Marina V. Dalla has a doctorate in social psychology from the Department of Psychology, Faculty of Philosophy, Education, and Psychology at the University of Athens, having graduated with honours. She has published many papers in the form of journal articles or book chapters in Greek and English and has presented at a variety of scientific events, both in Greek and in English. Her current research interests focus on the acculturation and adaptation of immigrants, resilience and vulnerability of immigrant adolescents, social stigma and mental health of immigrants, immigration and drug abuse. Dr. Dalla is a member of the International Association for Cross-Cultural Psychology, of the Hellenic Psychological Society and the Greek Society for Social Psychology.

            Journal
            ijsp
            ijsp
            International Journal of Social Pedagogy
            IJSP
            UCL Press (UK )
            2051-5804
            1 January 2015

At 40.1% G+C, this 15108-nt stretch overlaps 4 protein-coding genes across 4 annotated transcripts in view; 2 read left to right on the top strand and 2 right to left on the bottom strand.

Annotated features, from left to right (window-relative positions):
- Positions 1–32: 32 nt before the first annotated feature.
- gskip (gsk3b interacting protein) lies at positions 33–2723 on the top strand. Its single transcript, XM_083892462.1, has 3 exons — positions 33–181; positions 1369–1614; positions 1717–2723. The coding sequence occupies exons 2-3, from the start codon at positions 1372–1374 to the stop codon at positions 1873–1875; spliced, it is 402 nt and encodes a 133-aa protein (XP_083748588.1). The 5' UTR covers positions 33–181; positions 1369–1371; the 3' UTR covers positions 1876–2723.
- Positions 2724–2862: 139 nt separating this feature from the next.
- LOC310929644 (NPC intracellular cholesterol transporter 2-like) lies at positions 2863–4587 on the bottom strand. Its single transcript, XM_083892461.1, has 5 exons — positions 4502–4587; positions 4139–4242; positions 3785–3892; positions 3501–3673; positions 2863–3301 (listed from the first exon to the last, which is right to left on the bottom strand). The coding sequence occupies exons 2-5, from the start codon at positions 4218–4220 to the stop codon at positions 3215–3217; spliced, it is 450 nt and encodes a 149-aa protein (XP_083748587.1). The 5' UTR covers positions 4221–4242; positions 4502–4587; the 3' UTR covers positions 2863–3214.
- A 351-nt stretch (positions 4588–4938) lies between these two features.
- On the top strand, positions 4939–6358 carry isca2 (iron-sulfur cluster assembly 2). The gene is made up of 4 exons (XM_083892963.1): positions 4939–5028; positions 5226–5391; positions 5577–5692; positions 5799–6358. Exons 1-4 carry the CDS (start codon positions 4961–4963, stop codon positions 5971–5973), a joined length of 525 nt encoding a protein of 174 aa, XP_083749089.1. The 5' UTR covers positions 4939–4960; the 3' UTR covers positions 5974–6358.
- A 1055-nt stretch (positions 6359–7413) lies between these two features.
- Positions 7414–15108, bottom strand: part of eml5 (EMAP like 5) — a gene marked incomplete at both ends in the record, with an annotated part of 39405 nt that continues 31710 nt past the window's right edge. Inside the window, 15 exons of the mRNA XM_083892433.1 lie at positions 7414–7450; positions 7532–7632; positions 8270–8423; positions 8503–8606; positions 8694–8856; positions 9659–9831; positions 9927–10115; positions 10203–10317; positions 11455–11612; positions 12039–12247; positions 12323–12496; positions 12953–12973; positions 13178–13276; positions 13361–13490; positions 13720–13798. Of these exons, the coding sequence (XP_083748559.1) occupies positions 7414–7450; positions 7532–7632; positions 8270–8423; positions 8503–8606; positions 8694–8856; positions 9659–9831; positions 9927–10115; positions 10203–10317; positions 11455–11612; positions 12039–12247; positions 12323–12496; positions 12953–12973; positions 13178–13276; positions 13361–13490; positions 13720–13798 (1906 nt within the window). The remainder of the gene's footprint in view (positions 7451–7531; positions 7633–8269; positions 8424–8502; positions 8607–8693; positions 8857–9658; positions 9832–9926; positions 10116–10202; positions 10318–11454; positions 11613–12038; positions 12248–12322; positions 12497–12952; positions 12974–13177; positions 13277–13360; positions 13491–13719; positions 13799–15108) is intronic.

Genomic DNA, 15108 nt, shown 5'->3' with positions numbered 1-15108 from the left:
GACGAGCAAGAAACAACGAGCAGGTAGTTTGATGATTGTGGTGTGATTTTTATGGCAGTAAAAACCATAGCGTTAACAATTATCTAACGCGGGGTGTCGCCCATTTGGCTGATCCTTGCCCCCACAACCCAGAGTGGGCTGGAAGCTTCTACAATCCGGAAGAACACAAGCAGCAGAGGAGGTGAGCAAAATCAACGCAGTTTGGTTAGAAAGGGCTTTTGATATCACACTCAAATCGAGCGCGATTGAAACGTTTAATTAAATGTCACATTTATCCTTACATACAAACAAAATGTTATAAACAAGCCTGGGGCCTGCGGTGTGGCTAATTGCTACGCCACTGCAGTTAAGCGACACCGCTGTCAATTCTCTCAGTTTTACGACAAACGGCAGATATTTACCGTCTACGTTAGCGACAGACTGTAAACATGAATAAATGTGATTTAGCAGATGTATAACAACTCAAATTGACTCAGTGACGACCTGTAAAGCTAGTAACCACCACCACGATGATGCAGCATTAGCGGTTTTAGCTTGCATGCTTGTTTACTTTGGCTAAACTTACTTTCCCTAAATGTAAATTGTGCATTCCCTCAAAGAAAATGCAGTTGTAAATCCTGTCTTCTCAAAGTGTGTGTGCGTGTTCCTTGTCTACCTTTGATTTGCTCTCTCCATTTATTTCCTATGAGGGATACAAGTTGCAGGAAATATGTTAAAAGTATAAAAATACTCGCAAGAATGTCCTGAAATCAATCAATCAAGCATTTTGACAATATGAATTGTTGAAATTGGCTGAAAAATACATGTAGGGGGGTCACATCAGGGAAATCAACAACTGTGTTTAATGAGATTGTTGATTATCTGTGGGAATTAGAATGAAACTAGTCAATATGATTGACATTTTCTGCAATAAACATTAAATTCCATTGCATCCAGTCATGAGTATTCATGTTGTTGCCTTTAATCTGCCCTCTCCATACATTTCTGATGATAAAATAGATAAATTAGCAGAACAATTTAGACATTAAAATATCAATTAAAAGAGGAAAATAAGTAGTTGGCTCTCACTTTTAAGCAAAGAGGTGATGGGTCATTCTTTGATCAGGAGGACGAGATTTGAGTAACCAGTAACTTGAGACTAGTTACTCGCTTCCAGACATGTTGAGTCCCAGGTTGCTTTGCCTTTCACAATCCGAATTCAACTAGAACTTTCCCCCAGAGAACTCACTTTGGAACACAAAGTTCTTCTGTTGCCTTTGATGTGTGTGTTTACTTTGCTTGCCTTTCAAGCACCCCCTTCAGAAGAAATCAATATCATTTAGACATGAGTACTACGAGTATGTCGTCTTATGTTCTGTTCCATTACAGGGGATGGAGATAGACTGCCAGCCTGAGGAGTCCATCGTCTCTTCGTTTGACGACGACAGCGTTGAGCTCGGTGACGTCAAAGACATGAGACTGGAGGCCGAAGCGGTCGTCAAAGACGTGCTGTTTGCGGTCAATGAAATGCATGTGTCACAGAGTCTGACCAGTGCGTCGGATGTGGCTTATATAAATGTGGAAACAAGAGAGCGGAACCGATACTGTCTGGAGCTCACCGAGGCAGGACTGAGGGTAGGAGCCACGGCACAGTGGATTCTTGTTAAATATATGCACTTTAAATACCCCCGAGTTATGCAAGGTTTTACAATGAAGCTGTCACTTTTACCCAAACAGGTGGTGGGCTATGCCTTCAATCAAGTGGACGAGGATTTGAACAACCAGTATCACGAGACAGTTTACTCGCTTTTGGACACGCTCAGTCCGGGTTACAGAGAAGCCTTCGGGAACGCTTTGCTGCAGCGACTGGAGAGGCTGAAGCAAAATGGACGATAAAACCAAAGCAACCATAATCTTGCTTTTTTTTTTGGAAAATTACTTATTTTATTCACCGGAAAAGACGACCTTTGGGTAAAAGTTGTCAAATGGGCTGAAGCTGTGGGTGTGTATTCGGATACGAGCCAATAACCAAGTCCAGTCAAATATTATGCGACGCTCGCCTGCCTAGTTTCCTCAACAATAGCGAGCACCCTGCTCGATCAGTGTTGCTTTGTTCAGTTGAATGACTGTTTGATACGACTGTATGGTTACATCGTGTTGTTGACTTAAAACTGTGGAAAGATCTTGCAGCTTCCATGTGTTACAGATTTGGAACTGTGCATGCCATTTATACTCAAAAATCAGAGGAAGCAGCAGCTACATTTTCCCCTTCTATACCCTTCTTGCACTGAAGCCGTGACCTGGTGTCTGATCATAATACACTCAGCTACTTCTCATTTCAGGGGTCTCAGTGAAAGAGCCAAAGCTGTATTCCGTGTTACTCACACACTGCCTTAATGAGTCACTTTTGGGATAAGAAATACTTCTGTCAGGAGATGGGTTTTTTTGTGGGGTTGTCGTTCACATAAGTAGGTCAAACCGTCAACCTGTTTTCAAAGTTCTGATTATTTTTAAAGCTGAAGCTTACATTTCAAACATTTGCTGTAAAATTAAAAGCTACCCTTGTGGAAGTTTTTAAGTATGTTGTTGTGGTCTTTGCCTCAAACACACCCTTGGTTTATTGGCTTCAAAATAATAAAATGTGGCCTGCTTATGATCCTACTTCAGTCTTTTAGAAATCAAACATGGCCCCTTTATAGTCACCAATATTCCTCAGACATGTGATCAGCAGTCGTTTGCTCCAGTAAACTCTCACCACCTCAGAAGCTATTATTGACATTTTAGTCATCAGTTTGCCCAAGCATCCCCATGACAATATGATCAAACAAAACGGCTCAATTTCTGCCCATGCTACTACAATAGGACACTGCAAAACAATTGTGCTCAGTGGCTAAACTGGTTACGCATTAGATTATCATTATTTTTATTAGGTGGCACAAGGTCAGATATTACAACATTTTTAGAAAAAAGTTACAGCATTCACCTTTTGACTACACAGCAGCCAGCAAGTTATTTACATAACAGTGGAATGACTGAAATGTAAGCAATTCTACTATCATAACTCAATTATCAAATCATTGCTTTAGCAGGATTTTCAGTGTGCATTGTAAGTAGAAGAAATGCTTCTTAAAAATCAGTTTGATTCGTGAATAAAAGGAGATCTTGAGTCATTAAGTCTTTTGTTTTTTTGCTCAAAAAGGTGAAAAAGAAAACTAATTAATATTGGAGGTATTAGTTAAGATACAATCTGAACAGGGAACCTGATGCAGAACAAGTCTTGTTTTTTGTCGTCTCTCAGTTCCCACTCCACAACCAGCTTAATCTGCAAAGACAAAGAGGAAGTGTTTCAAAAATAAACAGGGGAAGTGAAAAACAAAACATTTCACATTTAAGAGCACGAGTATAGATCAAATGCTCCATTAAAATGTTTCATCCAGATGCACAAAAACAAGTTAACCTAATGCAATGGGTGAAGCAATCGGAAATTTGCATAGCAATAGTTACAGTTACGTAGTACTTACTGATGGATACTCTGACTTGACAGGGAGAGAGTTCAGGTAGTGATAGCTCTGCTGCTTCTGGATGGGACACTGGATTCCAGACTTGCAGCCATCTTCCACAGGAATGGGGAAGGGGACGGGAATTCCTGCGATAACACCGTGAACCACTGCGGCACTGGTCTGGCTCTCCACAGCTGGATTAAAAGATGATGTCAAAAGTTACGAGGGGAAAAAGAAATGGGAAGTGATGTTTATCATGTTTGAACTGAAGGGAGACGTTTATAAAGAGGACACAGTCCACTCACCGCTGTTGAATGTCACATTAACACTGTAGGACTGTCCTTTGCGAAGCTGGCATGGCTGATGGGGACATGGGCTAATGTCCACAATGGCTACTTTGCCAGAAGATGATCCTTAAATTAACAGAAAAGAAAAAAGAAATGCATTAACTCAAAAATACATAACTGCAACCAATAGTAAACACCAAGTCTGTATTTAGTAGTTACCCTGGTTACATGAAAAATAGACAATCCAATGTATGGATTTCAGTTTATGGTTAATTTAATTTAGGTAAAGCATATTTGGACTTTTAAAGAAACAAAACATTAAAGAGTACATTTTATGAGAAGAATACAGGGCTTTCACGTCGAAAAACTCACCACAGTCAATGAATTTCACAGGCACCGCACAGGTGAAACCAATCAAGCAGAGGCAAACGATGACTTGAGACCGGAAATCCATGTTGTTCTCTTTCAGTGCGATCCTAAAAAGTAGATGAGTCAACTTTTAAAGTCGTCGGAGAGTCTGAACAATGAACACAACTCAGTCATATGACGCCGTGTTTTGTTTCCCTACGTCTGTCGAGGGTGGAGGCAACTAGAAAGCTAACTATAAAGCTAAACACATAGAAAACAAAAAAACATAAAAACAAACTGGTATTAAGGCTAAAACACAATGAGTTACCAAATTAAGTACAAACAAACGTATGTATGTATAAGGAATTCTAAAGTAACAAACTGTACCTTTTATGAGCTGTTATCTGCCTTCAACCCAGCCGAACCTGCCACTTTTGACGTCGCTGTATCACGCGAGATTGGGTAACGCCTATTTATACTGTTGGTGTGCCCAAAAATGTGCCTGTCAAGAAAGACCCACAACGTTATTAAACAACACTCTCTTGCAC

: 4
            : 1
            : 204-218
            10.14324/111.444.ijsp.2015.v4.1.015
            Copyright © 2015 The Author(s). [Special issue title, Social Pedagogy in Times of Crisis in Greece]

            This work is licensed under the terms of the Creative Commons Attribution-NonCommercial-ShareAlike 3.0 Unported License (CC-BY-NC-SA) 3.0 https://creativecommons.org/licenses/by-nc-sa/3.0/, which permits re-use, distribution and reproduction in any medium, provided any modifications of this material in anyway is distributed under this same license, is not used for commercial purposes, and the original author and source are credited

            Counts
            Figures: 3, Tables: 5, References: 52, Pages: 16